Close-Up is a feature that spotlights films now playing on MUBI. Nele Wohlatz's The Future Perfect (2016), which is receiving an exclusive global online premiere on MUBI, is showing from September 29 - October 29, 2017 as a Special Discovery.
Aquí el incierto ayer y el hoy distinto Me han deparado los comunes casos De toda suerte humana; aquí mis pasos Tejen su incalculable laberinto.
— Jorge Luis Borges, "Buenos Aires", El otro, el mismo (1964)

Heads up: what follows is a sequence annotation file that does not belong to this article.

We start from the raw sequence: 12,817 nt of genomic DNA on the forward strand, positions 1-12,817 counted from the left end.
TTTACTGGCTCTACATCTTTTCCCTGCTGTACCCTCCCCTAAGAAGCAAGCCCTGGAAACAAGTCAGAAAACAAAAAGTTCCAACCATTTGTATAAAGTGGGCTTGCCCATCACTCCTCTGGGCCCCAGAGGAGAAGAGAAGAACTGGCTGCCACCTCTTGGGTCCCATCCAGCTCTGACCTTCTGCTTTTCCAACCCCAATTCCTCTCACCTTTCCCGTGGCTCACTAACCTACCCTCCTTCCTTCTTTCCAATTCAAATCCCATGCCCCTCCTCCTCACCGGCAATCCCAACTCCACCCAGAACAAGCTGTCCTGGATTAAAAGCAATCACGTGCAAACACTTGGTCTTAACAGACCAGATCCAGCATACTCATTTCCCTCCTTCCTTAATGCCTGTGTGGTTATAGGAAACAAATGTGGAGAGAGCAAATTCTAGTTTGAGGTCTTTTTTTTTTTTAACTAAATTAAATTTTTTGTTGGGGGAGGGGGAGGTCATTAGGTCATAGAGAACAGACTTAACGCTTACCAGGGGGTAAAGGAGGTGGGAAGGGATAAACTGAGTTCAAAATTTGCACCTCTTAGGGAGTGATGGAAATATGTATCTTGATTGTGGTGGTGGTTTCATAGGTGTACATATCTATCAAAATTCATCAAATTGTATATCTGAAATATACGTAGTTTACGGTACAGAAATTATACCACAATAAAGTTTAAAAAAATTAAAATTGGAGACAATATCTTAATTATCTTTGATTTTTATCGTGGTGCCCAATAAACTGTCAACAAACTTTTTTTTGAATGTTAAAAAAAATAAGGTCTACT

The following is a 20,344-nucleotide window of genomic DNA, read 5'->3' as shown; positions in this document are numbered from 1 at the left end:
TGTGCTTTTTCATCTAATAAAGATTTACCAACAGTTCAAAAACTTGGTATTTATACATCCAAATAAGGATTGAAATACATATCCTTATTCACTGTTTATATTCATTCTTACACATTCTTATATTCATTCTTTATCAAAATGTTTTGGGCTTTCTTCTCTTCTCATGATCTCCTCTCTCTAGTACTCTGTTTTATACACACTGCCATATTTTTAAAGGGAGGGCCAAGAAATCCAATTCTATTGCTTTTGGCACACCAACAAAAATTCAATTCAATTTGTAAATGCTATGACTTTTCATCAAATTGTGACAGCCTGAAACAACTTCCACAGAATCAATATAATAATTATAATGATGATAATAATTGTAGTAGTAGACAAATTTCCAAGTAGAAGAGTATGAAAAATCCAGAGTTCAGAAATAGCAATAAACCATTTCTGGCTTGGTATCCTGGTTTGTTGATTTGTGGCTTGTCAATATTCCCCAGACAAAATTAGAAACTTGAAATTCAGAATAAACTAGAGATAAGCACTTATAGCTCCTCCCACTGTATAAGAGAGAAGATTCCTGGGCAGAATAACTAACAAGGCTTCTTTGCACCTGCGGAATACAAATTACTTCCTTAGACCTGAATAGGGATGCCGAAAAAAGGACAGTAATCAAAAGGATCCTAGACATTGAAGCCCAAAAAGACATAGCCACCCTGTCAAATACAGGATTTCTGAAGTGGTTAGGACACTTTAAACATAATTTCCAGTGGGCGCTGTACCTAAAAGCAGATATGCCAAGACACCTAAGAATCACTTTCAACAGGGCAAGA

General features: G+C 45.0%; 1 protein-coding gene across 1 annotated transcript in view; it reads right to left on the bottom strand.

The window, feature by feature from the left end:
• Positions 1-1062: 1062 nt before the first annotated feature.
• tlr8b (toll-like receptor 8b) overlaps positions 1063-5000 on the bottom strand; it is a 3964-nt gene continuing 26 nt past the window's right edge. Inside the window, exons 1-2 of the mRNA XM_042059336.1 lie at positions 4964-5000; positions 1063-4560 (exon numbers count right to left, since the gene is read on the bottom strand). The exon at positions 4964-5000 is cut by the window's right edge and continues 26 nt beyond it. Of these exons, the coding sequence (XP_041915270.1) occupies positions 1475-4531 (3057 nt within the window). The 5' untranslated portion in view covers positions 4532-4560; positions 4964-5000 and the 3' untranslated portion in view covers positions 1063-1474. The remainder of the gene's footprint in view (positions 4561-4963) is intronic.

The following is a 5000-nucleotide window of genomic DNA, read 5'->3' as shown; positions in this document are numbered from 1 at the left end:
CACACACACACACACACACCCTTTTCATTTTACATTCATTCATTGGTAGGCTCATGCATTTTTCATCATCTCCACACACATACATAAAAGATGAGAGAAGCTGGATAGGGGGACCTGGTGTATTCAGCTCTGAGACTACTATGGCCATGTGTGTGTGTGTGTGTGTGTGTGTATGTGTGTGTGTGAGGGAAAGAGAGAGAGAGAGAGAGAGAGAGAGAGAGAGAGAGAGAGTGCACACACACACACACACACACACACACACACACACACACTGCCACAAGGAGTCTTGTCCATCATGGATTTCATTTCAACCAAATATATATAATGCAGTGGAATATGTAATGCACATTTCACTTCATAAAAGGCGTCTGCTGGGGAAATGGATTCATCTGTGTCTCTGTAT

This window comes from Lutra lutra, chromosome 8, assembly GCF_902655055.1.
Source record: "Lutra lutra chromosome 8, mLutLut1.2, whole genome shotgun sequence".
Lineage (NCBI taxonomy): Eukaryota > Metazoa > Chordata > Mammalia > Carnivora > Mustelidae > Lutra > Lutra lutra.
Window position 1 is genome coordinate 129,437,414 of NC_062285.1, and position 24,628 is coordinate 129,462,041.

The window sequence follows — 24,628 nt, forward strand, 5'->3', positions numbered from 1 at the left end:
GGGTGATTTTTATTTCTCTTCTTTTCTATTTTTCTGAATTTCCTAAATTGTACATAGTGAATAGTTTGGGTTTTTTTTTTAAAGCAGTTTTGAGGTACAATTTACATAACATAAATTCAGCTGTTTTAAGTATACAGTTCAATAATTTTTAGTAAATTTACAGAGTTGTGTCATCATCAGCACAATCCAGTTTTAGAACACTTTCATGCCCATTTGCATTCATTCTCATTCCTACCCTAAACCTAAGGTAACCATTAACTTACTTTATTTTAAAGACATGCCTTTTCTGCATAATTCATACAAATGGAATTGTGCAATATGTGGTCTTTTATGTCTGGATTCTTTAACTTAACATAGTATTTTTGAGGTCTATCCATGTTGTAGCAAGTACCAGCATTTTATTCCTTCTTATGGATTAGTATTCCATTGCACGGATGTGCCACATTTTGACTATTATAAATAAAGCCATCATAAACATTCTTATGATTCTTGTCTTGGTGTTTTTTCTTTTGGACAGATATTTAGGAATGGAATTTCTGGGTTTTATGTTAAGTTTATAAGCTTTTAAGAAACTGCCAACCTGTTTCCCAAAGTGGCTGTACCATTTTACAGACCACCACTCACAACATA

Nele Wohlatz’s The Future Perfect opens with a wide shot of the Río de La Plata. In a far away, indistinguishable point, a ship sails. Later on in the film, we see a clear blue sky with a plane crossing it, leaving its ephemeral vapoury mark. The river and the sky appear as places to which we are all foreign but through which most of us, often inevitably, transit. Xiaobin (Xiaobin Zhang) is one of them, a Chinese teenager who has recently arrived to Buenos Aires to meet her family after years of being estranged from them. Her transit is most likely a necessity, like for so many of those who frequent the roundabouts of the rivers, the ocean, and the sky, more than their own homes. Although Wohlatz spends very little time observing them, she shows great interest in their metaphoric prowess. And in its ability to differentiate from them, The Future Perfect is above all a film set on earth, affectionately and empathically curious about the imperfections, mistakes and determinations of the lives that it houses.